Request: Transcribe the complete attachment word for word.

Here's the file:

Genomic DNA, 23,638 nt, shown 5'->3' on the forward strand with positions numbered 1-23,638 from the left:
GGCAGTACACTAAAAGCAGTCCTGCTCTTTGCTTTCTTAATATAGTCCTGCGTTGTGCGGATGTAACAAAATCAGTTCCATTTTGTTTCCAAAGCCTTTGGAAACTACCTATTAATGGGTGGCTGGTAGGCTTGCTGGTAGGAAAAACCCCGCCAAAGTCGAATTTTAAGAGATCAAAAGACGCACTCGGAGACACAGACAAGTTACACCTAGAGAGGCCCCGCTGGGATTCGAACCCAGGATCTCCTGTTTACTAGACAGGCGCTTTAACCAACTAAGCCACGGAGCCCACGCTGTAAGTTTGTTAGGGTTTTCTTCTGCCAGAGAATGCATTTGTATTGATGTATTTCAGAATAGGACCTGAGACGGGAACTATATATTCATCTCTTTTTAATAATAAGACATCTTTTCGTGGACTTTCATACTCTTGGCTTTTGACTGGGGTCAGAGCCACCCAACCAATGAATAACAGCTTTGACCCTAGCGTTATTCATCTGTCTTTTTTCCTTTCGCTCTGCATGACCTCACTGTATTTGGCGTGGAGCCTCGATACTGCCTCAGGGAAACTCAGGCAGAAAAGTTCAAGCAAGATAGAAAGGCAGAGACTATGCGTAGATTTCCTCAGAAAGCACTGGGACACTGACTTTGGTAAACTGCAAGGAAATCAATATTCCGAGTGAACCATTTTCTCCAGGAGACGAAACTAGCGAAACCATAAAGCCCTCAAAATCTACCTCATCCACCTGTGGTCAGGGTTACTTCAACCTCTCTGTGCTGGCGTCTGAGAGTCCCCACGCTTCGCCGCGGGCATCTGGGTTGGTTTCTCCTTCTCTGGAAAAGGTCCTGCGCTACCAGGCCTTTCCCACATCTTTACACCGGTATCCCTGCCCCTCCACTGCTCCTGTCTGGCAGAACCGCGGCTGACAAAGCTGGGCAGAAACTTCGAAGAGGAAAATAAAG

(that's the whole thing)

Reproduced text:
Genomic DNA, 23,638 nt, shown 5'->3' on the forward strand with positions numbered 1-23,638 from the left:
GGCAGTACACTAAAAGCAGTCCTGCTCTTTGCTTTCTTAATATAGTCCTGCGTTGTGCGGATGTAACAAAATCAGTTCCATTTTGTTTCCAAAGCCTTTGGAAACTACCTATTAATGGGTGGCTGGTAGGCTTGCTGGTAGGAAAAACCCCGCCAAAGTCGAATTTTAAGAGATCAAAAGACGCACTCGGAGACACAGACAAGTTACACCTAGAGAGGCCCCGCTGGGATTCGAACCCAGGATCTCCTGTTTACTAGACAGGCGCTTTAACCAACTAAGCCACGGAGCCCACGCTGTAAGTTTGTTAGGGTTTTCTTCTGCCAGAGAATGCATTTGTATTGATGTATTTCAGAATAGGACCTGAGACGGGAACTATATATTCATCTCTTTTTAATAATAAGACATCTTTTCGTGGACTTTCATACTCTTGGCTTTTGACTGGGGTCAGAGCCACCCAACCAATGAATAACAGCTTTGACCCTAGCGTTATTCATCTGTCTTTTTTCCTTTCGCTCTGCATGACCTCACTGTATTTGGCGTGGAGCCTCGATACTGCCTCAGGGAAACTCAGGCAGAAAAGTTCAAGCAAGATAGAAAGGCAGAGACTATGCGTAGATTTCCTCAGAAAGCACTGGGACACTGACTTTGGTAAACTGCAAGGAAATCAATATTCCGAGTGAACCATTTTCTCCAGGAGACGAAACTAGCGAAACCATAAAGCCCTCAAAATCTACCTCATCCACCTGTGGTCAGGGTTACTTCAACCTCTCTGTGCTGGCGTCTGAGAGTCCCCACGCTTCGCCGCGGGCATCTGGGTTGGTTTCTCCTTCTCTGGAAAAGGTCCTGCGCTACCAGGCCTTTCCCACATCTTTACACCGGTATCCCTGCCCCTCCACTGCTCCTGTCTGGCAGAACCGCGGCTGACAAAGCTGGGCAGAAACTTCGAAGAGGAAAATAAAG